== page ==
As far as Senate President Steve Sweeney is concerned, Gov. Chris Christie’s latest pick for a vacant spot on the state Supreme Court is a nonstarter.Christie held a news conference Monday to announce he plans on re-nominating David Bauman, a Superior Court judge in the Monmouth Vicinage, for a position on the state’s highest court. Bauman, 59, had previously been selected by Christie for the role in 2012, but the state Senate declined to act on the Republican judge’s nomination.
Sweeney (D-West Deptford) said Bauman’s nomination would give the court four Republican justices and “would contradict the intent of the framers of the Constitution by leaving only two Democrats on the seven-member court.”
“This nominee will not have a hearing and the only way I will consider a Christie nominee is if the governor preserves judicial independence by submitting a Democrat for the Court,” Sweeney said Tuesday in a statement. “For the past six years, I fought to protect the long-standing tradition of keeping political balance on New Jersey’s Supreme Court and I will continue that fight.”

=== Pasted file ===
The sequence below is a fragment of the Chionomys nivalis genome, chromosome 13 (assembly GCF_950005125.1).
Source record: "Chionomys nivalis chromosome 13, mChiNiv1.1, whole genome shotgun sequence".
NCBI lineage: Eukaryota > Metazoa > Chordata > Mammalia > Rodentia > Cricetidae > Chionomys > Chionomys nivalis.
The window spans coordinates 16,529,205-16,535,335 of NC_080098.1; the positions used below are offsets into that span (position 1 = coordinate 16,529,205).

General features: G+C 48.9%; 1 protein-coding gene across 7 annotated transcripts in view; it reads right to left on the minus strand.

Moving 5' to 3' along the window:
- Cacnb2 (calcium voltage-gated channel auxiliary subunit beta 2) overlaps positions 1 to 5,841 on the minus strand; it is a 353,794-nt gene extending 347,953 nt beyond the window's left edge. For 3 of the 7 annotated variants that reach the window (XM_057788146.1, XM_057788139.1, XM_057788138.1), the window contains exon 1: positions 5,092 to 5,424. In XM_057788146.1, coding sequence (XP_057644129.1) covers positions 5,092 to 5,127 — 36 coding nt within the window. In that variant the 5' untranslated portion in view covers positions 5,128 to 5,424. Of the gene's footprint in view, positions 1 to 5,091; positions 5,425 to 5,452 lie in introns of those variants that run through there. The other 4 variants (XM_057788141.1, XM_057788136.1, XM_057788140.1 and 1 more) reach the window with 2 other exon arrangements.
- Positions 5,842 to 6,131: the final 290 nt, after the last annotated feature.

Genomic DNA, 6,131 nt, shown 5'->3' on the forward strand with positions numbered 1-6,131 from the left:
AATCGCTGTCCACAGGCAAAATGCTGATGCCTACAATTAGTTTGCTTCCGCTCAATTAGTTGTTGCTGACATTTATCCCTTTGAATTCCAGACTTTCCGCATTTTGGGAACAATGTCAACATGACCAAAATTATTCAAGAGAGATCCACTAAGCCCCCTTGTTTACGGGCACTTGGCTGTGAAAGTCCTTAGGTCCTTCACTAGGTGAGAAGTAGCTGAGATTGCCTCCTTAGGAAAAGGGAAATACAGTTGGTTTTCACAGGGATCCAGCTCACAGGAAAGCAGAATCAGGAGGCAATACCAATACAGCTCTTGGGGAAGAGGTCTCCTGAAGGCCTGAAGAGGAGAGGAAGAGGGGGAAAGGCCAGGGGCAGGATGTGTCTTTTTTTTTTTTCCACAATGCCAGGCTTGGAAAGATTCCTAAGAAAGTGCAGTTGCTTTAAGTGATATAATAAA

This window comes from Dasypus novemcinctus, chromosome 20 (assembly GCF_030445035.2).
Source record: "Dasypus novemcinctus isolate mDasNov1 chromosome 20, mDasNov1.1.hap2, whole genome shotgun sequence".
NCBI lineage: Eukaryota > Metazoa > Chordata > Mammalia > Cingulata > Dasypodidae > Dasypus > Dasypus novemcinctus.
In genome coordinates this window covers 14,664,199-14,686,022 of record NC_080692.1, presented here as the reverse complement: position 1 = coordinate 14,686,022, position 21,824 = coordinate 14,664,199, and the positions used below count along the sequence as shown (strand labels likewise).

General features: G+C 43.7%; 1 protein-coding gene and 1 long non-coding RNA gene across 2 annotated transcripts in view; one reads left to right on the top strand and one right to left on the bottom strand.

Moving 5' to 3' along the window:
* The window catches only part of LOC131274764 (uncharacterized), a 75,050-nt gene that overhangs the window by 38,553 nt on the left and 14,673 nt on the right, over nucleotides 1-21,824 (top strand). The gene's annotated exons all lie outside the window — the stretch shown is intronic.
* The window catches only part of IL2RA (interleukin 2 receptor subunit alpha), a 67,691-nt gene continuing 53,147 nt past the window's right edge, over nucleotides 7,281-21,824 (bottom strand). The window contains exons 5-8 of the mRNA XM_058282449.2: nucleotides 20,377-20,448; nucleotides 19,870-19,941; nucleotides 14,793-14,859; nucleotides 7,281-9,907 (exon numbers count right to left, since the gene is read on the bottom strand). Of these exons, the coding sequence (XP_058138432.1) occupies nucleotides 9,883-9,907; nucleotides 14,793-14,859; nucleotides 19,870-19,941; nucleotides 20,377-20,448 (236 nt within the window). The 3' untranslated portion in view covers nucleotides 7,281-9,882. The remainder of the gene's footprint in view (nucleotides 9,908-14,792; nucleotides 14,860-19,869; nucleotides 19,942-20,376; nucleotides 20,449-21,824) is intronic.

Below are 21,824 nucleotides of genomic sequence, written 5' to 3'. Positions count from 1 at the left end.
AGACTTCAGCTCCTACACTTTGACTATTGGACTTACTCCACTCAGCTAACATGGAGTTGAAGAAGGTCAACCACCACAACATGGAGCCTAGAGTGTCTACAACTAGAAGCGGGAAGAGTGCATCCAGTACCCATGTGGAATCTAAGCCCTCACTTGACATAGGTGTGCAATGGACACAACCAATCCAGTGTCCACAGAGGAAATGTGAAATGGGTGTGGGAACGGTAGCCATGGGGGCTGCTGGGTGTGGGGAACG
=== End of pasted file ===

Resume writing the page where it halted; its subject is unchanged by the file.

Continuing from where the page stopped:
During his tenure as governor, Christie has seen three Republican judges have their Supreme Court nominations confirmed by the Senate. His most recent successful nomination, Justice Faustino Fernandez-Vina, was sworn in to the court in 2013.
On Monday, Christie said that if Senate Democrats were to block Bauman’s nomination, it would be because of partisan politics at play.
But Sweeney says it’s the governor, fresh off his presidential endorsement last week of controversial businessman Donald Trump, who is guilty of trying to score political points.
“As Senate President, I don’t get to select the governor I am going to work with, but I do get to choose who and what I fight for, and that includes the needs and priorities of New Jersey’s low-income and middle-class families,” Sweeney said. “In contrast, Gov. Christie has chosen to focus on his personal ambitions by engaging in political games in a misguided attempt to build up his new allegiance with Donald Trump. He’s treating his responsibilities as governor as a continued job interview with the Republican Party in Washington.”